Teaching Kids about Writing

Head down, office door closed, the last couple weeks of September and into October have been full of work. With seven books to wrap up, two magazine articles to write and travel queries to send out, there hasn’t been a lot of spare time.

Okay, maybe a little spare time… but not a lot!

So when I received a request for a school program late last week, I had to turn it down.

Not!

I jumped at the chance to talk writing while soaking up the positive energy that comes from a roomful of kids. It didn’t matter that taking another afternoon out of the office meant working late that night, those two hours were full of excitement and interest – and I think the kids enjoyed it, too 😉

Spending an afternoon with these keen kids wasn’t a chore, it was a privilege. Pushing my ability to multi-task when my plate was already full showed me that I was capable of more than I thought. In the words of Nelson Mandela: “There is no passion to be found playing small–in settling for a life that is less than the one you are capable of living.”

3 Tips for School Presentations:

  1. Start strong with a hook. I began telling the kids how I wanted to write a novel full of adventure and drama when I first started writing. The problem was that I wasn’t any good at writing fiction. I pulled out a copy of my first Reader’s Digest article and read a paragraph of Marianne trapped on a ledge, yelling into the wind at her rescuers in the distance, and watching the lights disappear. I wasn’t good at writing fiction, but I was skilled at writing non-fiction. They were hooked!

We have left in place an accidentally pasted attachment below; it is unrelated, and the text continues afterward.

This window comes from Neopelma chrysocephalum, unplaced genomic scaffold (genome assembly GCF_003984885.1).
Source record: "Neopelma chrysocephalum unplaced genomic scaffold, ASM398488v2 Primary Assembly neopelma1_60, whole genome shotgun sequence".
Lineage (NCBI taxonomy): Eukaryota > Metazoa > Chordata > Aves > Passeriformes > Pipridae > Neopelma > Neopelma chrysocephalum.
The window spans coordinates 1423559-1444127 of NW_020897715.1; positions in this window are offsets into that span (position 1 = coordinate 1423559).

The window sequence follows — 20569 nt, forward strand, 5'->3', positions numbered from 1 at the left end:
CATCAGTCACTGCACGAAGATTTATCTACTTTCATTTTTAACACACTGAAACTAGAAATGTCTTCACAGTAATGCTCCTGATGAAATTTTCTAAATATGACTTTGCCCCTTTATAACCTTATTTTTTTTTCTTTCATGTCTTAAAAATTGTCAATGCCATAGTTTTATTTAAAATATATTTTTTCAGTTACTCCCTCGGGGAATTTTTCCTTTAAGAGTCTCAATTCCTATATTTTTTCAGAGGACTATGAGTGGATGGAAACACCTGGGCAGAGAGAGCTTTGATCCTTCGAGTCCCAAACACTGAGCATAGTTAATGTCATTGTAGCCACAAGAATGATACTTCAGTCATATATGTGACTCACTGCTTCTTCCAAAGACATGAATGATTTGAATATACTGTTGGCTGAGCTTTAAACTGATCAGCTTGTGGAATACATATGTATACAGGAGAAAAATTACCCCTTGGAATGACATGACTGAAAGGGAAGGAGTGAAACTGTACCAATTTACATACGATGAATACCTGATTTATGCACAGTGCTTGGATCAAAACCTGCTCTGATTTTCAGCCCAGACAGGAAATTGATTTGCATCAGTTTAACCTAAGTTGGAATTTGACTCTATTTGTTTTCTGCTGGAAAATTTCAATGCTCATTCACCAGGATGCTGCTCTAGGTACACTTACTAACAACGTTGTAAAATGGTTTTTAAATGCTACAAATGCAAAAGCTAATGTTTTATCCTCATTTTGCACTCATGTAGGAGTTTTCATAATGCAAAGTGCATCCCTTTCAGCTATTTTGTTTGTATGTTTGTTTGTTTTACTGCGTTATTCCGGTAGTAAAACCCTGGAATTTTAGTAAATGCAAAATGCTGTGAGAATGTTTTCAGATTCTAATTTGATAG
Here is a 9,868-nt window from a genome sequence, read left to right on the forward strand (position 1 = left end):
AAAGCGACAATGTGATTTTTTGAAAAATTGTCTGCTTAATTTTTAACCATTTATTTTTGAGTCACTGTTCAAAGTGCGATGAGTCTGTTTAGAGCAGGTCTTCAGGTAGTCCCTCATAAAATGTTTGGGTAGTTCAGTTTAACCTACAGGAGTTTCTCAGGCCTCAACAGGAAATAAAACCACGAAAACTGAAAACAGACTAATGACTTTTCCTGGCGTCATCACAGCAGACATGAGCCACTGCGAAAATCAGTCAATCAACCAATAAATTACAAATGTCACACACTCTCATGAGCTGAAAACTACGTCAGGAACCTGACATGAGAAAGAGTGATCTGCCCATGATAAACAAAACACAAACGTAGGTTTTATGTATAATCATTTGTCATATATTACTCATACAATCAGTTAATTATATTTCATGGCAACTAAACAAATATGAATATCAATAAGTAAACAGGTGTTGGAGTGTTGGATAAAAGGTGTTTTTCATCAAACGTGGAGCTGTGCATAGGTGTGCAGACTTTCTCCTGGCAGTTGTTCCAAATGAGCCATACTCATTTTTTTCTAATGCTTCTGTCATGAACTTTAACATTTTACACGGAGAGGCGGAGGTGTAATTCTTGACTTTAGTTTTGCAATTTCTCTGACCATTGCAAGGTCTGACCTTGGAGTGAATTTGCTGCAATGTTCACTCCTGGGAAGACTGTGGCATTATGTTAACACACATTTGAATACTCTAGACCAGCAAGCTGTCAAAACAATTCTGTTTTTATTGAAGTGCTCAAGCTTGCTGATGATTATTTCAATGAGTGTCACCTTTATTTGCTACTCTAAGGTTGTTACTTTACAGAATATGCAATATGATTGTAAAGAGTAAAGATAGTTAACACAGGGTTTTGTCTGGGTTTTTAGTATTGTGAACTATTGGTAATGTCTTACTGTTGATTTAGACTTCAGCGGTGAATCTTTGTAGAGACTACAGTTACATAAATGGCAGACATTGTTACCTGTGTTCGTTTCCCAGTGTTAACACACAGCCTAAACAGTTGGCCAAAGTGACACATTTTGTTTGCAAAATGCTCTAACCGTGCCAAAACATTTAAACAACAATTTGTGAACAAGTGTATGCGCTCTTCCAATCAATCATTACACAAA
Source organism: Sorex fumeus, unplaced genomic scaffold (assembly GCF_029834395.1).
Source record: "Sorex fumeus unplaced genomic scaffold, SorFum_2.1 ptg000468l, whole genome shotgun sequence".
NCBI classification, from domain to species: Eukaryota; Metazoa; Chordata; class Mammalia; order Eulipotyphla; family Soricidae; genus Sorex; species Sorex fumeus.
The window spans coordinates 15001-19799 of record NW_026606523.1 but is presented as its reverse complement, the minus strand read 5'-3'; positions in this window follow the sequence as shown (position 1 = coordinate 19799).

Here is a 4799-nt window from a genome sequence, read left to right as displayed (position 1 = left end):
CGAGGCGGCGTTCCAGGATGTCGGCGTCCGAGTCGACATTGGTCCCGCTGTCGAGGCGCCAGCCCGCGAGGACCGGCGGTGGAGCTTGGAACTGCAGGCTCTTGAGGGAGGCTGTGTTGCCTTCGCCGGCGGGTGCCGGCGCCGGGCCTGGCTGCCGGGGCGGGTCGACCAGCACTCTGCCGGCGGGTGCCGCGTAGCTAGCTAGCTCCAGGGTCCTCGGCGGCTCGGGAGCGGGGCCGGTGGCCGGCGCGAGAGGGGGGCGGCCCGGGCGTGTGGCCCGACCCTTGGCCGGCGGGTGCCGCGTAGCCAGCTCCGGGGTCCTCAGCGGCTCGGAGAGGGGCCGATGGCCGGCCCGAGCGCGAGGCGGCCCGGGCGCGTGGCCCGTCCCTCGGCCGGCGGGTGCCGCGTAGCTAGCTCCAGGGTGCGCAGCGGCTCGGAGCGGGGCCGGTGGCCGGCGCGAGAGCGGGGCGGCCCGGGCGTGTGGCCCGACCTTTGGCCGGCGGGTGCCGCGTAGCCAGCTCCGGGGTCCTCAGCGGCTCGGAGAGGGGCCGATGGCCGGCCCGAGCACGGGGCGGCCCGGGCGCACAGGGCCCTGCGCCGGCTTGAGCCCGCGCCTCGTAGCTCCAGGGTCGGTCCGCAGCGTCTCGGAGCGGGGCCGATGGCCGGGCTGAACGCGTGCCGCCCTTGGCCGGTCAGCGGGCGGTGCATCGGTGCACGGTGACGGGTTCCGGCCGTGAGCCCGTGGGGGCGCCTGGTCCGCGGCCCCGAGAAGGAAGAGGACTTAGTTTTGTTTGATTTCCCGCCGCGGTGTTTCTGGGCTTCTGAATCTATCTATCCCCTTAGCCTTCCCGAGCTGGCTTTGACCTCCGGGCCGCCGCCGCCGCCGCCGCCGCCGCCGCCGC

2. Circulate. I always make sure that there are several hands-on activities for the kids to do. Instead of twiddling my thumbs at the front of the room, I wander through the groups, offering suggestions and answering questions. The kids enjoy the one-on-one time.
  3. Break it up. Be sure to build in bathroom and stretch breaks. Everyone will be happier and better able to focus.

New books, new books!

Love coming home from a travel adventure to find hardcover proof that I do have a job! Four new children’s non-fiction books arrived from Crabtree while I took 10 days to decompress and dip into a little of Cuba’s charming culture.

The first two books explore the world of writing. “How to Write Science Fiction” reviews the elements of science fiction and guides young readers with step-by-step instructions on how to compose their own, out-of-this-world science fiction stories. “How to Write Drama” follows a similar pattern.

Two new books in the Text Styles series from Capstone. (Credit: M. Kopp)

Two new books in the Text Styles series from Crabtree. (Credit: M. Kopp)

Be the change you wish to see in the world.” Many people credit Ghandi with this saying and it is the cornerstone for Crabtree’s new series. My two books, “Be the Change for the Environment” and “Be the Change in your Community” offer a blueprint for young readers to follow and become active citizens. Can’t wait to present them to a local school!

Caring for Earth is everyone's job. (Credit: M. Kopp)

Caring for Earth is everyone’s job.    (Credit: M. Kopp)

Helping others helps you. (Credit: M. Kopp)

Helping others helps you. (Credit: M. Kopp)

What do you use as a yardstick for measuring your “success” as a freelance writer? Leave a comment below!

50! Kid’s Books Under This Author’s Name

By: Megan Kopp

I finally sat down this week to update my list of published books and – surprise, surprise! – I’ve hit 50 titles bearing my byline. True, six are still in various stages of the publication process, and I’m awaiting author copies on a few more, but they should all be out in 2015.

A few of my books! (Credit: M. Kopp)

A few of my books! (Credit: M. Kopp)